Investors have piled back in to emerging market stocks and bonds following a grim performance for the asset class last year.
The most crowded trade this month is “long” emerging markets, according to a Bank of America Merrill Lynch survey of about 200 institutional investors who manage a total of $625bn. It was the first time since the monthly poll began that “long EM” was the most popular position.
The shift marked a “major reversal” from short EM as the number three crowded trade in the previous month, the investment bank said on Tuesday.
Emerging market stocks tumbled 16.6 per cent in dollar terms last year, far worse than the 10.5 per cent fall suffered by developed market equities, according to MSCI’s broad gauge of mid-and-large cap issues.
Fixed income investors were burned as well, with the spread on JPMorgan’s emerging market bond index rising last year by the most since 2011, according to Bloomberg data. Widening spreads suggest investors demanded a great premium in order to purchase the debt of EM issuers compared with low-risk paper.
A series of rate rises by the Federal Reserve and crises in countries stretching from Turkey to Argentina dealt a heavy blow to investor sentiment. At the same time, the Sino-American trade dispute stoked concerns about China, the world’s biggest emerging market.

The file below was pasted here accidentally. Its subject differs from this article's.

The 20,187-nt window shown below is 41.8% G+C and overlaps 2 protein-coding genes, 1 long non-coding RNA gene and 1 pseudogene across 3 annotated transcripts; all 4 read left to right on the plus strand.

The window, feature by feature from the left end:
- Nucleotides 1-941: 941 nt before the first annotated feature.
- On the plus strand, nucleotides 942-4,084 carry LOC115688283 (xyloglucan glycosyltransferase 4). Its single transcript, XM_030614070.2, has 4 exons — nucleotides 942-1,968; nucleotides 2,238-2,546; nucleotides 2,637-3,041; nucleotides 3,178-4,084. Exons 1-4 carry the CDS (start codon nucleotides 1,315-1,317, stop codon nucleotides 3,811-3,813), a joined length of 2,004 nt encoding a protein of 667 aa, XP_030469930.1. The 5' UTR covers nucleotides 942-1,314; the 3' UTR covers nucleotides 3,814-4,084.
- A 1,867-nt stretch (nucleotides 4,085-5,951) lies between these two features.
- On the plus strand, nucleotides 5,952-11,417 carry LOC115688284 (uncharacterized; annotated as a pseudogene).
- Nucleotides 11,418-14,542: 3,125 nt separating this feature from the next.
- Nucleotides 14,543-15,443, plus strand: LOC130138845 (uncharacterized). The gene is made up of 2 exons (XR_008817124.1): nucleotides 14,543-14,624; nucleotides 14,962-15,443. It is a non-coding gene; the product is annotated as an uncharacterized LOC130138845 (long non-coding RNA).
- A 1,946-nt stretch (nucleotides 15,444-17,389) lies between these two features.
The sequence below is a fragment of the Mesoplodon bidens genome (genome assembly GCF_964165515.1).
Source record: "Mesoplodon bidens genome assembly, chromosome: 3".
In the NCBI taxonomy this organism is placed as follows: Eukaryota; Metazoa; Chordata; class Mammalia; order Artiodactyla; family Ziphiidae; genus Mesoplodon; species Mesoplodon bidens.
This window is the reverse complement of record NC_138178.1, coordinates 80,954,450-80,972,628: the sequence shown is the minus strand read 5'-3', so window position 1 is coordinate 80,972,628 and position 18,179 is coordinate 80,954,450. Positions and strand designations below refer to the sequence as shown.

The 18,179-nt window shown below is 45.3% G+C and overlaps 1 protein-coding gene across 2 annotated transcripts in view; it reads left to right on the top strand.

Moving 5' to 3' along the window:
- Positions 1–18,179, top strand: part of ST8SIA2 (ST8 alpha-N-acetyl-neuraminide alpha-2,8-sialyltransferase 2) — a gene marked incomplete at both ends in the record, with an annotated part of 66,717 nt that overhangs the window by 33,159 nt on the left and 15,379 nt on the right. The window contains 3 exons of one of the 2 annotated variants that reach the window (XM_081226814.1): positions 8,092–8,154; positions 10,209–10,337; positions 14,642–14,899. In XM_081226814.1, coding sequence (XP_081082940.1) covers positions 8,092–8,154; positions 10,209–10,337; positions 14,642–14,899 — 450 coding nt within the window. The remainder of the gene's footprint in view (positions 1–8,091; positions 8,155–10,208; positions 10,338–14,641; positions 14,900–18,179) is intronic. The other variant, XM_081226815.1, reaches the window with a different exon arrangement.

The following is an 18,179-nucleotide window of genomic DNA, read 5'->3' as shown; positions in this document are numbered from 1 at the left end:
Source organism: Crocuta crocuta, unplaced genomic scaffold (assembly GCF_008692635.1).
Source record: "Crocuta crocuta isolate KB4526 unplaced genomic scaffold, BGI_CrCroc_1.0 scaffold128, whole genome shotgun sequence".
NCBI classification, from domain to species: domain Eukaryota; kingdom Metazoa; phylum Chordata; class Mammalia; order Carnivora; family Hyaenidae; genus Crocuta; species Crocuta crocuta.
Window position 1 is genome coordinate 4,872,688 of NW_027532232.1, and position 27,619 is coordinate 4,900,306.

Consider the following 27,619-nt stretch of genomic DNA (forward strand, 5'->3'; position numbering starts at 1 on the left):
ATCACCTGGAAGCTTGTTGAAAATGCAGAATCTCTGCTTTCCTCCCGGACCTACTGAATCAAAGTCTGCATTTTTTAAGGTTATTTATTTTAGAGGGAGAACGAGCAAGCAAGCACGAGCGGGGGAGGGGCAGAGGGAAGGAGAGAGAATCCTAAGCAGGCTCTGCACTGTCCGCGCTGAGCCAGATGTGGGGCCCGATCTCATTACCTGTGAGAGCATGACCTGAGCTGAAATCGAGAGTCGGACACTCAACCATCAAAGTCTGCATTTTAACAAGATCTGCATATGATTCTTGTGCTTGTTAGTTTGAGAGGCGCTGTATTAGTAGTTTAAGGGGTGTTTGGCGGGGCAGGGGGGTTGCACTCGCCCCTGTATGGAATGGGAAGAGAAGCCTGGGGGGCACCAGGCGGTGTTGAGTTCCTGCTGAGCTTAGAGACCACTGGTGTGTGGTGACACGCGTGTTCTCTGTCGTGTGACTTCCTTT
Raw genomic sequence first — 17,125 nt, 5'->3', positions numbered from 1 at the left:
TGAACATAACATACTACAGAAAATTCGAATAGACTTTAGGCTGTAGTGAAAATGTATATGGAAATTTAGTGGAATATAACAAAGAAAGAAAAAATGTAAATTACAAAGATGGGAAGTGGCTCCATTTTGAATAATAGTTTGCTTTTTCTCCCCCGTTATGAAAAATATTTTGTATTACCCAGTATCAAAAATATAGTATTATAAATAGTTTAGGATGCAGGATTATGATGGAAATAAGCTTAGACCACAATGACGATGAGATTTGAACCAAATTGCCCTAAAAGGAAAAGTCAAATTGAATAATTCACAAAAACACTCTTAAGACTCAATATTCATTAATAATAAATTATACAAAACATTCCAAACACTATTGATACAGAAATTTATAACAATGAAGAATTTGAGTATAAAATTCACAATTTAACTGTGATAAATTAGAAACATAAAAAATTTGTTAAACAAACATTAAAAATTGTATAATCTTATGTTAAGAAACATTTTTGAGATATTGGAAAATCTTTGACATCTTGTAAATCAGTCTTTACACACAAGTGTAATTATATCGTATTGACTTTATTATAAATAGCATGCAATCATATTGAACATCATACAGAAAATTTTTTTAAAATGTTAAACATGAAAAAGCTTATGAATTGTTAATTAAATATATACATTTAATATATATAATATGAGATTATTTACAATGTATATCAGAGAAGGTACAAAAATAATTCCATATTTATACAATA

Sentiment has brightened this year, however, with MSCI’s EM (.MXEF) stock gauge up 7.7 per cent for the year to date, narrowly outperforming its DM counterpart. Bond spreads have also narrowed as prices have risen.
“Attractive valuations, coupled with a backdrop of economic reforms and policy stimulus, support the case for EM stocks,” BlackRock, the world’s biggest money manager, noted this week. It added that while trade uncertainty was “likely to persist”, much of the angst had been “priced in”.
Despite the rally in risky assets this year, a net 44 per cent of those surveyed in February said they were overweight in cash, the highest level since January 2009 and well above the long-term overweight average of 20 per cent.
“Despite the recent rally, investor sentiment remains bearish,” said Michael Hartnett, BAML’s chief investment strategist.
A fifth of the investors surveyed said they were taking lower than normal risk levels, a slight improvement from December, but below the average of 13 per cent over the past five years.
Trade fears dominated the BAML survey as investors consider US-China animosity as the most severe risk for a ninth consecutive month, followed by China’s slowdown and then a corporate credit crunch.
Another source of concern, investors said, remains corporate borrowing. A net 46 per cent of those surveyed said companies had taken on too much debt. This was near the record high reached in December and January after a steady march higher that began about four years ago.
Worries about lending standards and overall debt burdens have been persistent in recent months as global central banks have begun pulling back on stimulus measures.
|For more news you can use to help guide your financial life, visit our Insights page.|